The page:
You’ll likely find them around every corner: senior volunteers who make a difference each day in hospitals, community organizations, neighbourhoods and senior centres. In total, these unsung heroes are making a bigger impact than ever as budgets remain flat and community needs escalate. Now, here’s your chance to honour their efforts.
The Home Instead Senior Care® network has launched the Salute to Senior Service public education program to honour the many volunteer contributions that older adults make in the community. The award program includes a search for the most outstanding senior volunteer in each province and culminates with the selection of a national winner during Seniors Month in June. In addition to showcasing senior volunteers, the program features important information about the benefits of volunteerism from the Home Instead Senior Care network.
Salute to Senior Service nominees must be 65 or older, and volunteer at least 15 hours a month, making a positive impact on their communities through volunteerism. Nominations are now being accepted and can be submitted at www.SalutetoSeniorService.com until March 15, 2012. Nomination forms are available online or by going into a local Home Instead Senior Care office.
Provincial Senior HeroSM winners will receive plaques and their stories on the www.SalutetoSeniorService.com website. What’s more, $5,000 will be donated to the national winner’s non-profit charity of choice.
“Helping others defines life for many retired seniors,” said Jack Voykin, of Home Instead Senior Care in Vancouver. “And what a difference we have observed in seniors’ health, attitude and outlook among those who choose to stay active as they age.”
The Salute to Senior Service award program came about as a result of a national research study conducted by the Home Instead Senior Care network in Canada. Four hundred senior volunteers were interviewed to measure their impact on the local community, and to better understand what motivated them to volunteer. The telephone interviews were conducted with seniors age 65 and older who volunteer their time through unpaid community service. The sampling error is +/- 4.9 per cent at a 95 per cent confidence level.
According to the study, 47 per cent of seniors volunteer their time through unpaid community service, and 21 per cent of the senior volunteers volunteer in hospitals and health care organizations. Furthermore, they donate an average of 16.5 hours per month. Ninety-eight per cent of seniors who volunteer say that their volunteer work is important in comparison to other things they do in their lives.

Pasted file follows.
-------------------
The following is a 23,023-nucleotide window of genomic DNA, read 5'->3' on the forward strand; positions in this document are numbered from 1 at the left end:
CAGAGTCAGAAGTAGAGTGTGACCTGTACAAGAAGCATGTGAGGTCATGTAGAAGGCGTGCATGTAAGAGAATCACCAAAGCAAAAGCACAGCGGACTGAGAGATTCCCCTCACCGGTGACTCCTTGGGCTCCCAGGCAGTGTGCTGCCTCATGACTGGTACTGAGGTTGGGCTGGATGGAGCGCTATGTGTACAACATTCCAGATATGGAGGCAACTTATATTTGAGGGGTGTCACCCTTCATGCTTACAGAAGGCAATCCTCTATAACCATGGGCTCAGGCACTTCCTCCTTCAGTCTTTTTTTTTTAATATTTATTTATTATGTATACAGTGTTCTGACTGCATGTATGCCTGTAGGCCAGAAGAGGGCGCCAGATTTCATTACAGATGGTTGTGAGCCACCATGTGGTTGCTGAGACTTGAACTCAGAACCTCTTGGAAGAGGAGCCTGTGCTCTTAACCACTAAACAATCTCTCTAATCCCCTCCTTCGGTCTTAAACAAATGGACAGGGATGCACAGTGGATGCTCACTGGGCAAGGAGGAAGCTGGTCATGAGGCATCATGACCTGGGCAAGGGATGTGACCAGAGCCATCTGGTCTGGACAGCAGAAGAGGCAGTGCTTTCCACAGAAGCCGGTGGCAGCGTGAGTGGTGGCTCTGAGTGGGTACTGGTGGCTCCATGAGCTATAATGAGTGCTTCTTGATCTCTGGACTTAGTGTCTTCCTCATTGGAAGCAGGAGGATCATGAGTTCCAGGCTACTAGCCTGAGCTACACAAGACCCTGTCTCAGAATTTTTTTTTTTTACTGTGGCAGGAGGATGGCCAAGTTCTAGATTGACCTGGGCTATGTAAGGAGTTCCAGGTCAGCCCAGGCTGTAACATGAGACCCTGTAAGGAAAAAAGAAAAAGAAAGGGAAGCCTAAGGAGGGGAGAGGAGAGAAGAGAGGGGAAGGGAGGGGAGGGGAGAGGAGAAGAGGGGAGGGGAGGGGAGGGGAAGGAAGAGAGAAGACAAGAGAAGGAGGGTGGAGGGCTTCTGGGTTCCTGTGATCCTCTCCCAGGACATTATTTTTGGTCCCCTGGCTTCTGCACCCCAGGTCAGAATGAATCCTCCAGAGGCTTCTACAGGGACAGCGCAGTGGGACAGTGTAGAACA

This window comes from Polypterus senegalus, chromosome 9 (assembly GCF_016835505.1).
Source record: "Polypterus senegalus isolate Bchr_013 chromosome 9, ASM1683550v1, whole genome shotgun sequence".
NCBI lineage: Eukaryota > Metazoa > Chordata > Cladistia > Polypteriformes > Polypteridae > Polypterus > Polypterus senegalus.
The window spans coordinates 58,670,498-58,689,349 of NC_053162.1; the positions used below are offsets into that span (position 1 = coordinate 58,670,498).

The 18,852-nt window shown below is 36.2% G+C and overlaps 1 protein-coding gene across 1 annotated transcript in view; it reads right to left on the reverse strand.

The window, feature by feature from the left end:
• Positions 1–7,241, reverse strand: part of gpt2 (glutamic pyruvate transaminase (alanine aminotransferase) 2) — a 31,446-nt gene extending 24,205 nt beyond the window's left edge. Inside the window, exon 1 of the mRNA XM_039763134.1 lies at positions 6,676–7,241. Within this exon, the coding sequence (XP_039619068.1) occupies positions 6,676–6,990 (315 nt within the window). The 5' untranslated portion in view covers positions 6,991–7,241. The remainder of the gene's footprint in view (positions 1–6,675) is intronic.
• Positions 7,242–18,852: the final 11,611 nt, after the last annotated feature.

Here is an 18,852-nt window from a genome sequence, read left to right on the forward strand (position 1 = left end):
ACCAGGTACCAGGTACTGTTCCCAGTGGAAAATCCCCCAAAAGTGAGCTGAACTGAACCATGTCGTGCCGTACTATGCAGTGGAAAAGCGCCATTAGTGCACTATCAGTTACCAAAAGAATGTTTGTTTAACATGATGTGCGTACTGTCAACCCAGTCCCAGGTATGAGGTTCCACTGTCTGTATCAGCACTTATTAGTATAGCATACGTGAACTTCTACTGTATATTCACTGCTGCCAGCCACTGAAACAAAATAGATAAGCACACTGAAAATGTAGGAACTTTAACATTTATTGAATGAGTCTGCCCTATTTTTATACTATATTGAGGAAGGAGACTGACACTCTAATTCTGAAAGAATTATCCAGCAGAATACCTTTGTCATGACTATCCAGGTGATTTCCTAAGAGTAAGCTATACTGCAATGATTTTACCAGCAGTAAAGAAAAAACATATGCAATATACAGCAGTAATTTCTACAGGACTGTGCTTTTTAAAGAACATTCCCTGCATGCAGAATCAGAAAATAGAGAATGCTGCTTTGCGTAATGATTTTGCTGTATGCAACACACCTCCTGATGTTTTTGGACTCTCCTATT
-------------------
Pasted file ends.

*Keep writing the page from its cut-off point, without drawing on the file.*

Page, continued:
“Another interesting finding from the research is that nearly three out of five senior volunteers say they volunteer more now because the need is greater as a result of the economy,” says Voykin. “Seniors are obviously a very giving group. They also do so for their own health.”
The study found that 86 percent of senior volunteers who suffer from chronic health conditions say that staying active through volunteering helps them manage their health problems. Indeed, 93 per cent of those who responded to the survey said that seniors who volunteer are healthier and happier than seniors who don’t volunteer.
“There is an important link between healthy aging and volunteering,” says Jean-Guy Soulière, Chair of the National Seniors Council. “Seniors volunteer more than any other age group. You just can’t put a dollar figure on how much seniors who volunteer contribute to the country. But I can tell you that a lot of organizations would die if not for those volunteers. And let’s not forget that a lot of people who do things like caring for other family members don’t consider that to be volunteering, but it is.”
According to the 2007 Canada Survey of Giving, Volunteering and Participating, although the likelihood of volunteering tended to decrease with age, the actual number of hours devoted to volunteer work increased with age. Seniors 65 and older gave more hours to volunteering than any other age group, with an average of 218 hours a year, compared with 138 hours a year for people aged 15 to 24.
“The Salute to Seniors Service award program helps communities redefine aging,” said Voykin, of Home Instead Senior Care. “Every day we see seniors who still have so much to give, not only to their communities but to their families and loved ones.”
To nominate a senior volunteer or for more information about the Salute to Senior Service public education program, go to www.SalutetoSeniorService.com or call Home Instead Senior Care at 1-866-996-1087.